McAfee Labs, Security Connected

Narilam Trojan Targets Iranian Financial Software

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By on Nov 29, 2012

Iranian infrastructure has been on the radar of cyberattackers for a couple of years. We have already witnessed organized and sophisticated attacks such as Stuxnet, Duqu, and similar assaults. Now we have seen yet another attack against Iran, this one primarily targeting the Microsoft SQL Server databases of some Iranian financial software. This attack has been named Narilam because one of the financial applications it targets is called Maliran.

We have analyzed several samples of this malware, one of which was about 2MB. From the binaries’ headers, it looks as though this attack has been going on for a while: The Trojan was compiled with Borland C++ in 2010.

 

 

 

 

 

 

 

One sample, first seen in June 2012, has a timestamp of July 2002.

 

 

 

 

 

 

 

Although these headers could have been faked, while analyzing the code we found the date April 25, 2010, which leads us to believe that this threat has existed for more than two years.

 

 

 

 

 

 

 

The Iranian CERT team has published an alert for this malware, indicating that Narilam has been known since 2010 by a different name.

Narilam Targets

The installation process of this malware is fairly standard in creating the start-up registry entries and copying itself as lsass.exe into the system directory. It targets certain SQL databases and tables of the following Iranian finance and banking software.

  • Maliran (integrated financial and applications software)
  • Shahd (integrated financial, commercial, and retail software)
  • Amin (banking software)

Narilam checks for the presence of these software and exits the infected systems if it does not find them.

 

 

 

 

 

 

 

 

 

 

 

 

 

 

 

 

 

Although the malware code doesn’t seem to employ any sophisticated techniques compared with its predecessors, it can connect to the specific databases via OLE DB and send SQL queries to update or delete records and drop certain tables with specific names. Here are some of the SQL queries that we’ve found in the code:

  • Update Asnad Set SanadNo=@SanadNo1,LastNo=@SanadNo1,FirstNo=@SanadNo1 Where Cast(SanadNo as int)=@SanadNo and Raj=@Raj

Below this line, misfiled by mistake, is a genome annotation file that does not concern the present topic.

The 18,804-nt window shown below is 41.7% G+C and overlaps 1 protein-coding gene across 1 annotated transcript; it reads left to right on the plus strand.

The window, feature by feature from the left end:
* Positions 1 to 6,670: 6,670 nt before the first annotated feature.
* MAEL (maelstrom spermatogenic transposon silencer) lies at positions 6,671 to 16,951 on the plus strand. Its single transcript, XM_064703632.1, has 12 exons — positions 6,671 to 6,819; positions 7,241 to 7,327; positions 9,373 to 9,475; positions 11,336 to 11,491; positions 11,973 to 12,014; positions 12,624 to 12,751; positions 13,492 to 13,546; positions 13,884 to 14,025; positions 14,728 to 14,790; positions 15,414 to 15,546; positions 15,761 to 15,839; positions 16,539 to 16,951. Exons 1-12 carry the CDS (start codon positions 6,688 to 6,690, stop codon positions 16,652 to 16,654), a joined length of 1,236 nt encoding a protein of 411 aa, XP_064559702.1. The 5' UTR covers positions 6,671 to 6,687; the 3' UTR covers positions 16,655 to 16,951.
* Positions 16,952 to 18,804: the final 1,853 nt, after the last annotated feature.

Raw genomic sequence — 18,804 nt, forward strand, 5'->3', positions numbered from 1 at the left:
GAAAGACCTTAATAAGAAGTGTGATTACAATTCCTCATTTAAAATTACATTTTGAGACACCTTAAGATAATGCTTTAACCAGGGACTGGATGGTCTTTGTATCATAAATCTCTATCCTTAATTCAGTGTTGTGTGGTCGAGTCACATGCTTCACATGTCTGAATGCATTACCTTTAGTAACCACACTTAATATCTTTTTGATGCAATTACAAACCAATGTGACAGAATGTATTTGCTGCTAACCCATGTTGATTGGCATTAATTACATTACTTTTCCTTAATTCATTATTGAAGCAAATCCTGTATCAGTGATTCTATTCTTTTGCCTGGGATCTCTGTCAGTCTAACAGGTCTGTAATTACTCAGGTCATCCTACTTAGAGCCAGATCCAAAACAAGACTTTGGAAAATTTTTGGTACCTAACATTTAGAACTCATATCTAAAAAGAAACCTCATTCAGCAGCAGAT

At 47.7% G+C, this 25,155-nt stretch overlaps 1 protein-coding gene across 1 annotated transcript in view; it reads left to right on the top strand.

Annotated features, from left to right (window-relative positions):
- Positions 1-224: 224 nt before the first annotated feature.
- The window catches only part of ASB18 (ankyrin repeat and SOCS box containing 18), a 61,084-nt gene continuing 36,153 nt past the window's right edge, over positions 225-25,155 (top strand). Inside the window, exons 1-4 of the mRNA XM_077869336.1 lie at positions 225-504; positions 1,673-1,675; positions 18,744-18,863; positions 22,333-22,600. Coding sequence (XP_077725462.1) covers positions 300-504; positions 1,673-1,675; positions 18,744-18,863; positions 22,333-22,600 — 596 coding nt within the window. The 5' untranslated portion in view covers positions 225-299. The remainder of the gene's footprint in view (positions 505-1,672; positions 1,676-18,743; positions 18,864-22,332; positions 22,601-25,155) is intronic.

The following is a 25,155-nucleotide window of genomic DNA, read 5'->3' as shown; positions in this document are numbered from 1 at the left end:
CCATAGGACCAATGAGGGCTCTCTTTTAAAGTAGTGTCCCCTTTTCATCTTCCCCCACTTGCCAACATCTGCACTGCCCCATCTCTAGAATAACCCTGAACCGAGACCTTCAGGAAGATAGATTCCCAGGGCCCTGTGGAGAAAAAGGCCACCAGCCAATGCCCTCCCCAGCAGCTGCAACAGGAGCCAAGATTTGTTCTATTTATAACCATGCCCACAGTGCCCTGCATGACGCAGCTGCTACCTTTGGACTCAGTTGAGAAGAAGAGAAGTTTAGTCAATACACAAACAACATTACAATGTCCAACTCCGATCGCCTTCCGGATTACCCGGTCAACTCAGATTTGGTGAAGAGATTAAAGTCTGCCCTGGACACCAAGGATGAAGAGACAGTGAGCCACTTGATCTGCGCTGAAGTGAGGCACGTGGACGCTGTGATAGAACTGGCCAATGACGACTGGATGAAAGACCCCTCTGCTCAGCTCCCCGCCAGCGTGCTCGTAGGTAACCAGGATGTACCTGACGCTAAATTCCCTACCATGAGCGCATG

• Set @SanadNo=(select Max(Cast(sellercod As int )) from A_Sellers
  • Delete from A_Sellers Where Cast(sellercod as int)=@SanadNo
  • Update A_TranSanj Set Tranid=@SanadNo1 Where Cast(Tranid as int)=@SanadNo and Raj=@Raj
  • Delete from Koll Where Cast(Koll as int)=@SanadNo
  • Delete from Moein Where Cast(Moein as int)=@SanadNo
  • Drop table Holiday_1
  • Set @SanadNo=Round(@SanadNo * (SELECT RAND(@IDLE)),0,0
  • Set @Raj=(select Max(Raj) from R_DetailFactoreForosh Where Cast(SanadNoForosh as int)=@SanadNo
  • Update R_DetailFactoreForosh Set SanadNoForosh=@SanadNo1 Where Cast(SanadNoForosh as int)=@SanadNo and Raj=@Raj

 

 

 

 

 

Here are the some of the database tables that Narilam targets for updating and deleting records:

  • Holiday_1
  • Holiday_2
  • A_Sellers
  • A_TranSanj
  • Koll
  • R_DetailFactoreForosh
  • Moein
  • Tafsily
  • Vamghest

Some of the table names dropped from the database:

  • Holiday_1
  • Holiday_2
  • A_Sellers

Next we see the portion of the code where it tries to access SQL Server’s sysobjects table:

 

 

 

 

 

 

 

 

 

 

 

 

The binary also contains the following sequence to further corrupt the database with random values:

 

 

 

 

 

 

 

 

 

All the financial and banking software targeted by this malware are products of the Iranian company Tarrah Systems, which issued a warning on its website about W32.Narilam a couple of days ago. The company asked its customers to use the backups of their databases if they are using the targeted products.

 

While analyzing several similar samples of this malware, it seems this code was written to corrupt and delete databases accessed by these software, thereby causing potential financial losses to users. Possible targets of Narilam are corporations and banks that are likely to have these applications installed. We recommend that users of these systems regularly back up their systems, and avoid any kind of disturbance.

McAfee detects this malware as Generic.Backdoor.wc. McAfee customers with the latest antivirus definitions are already protected against these attacks.

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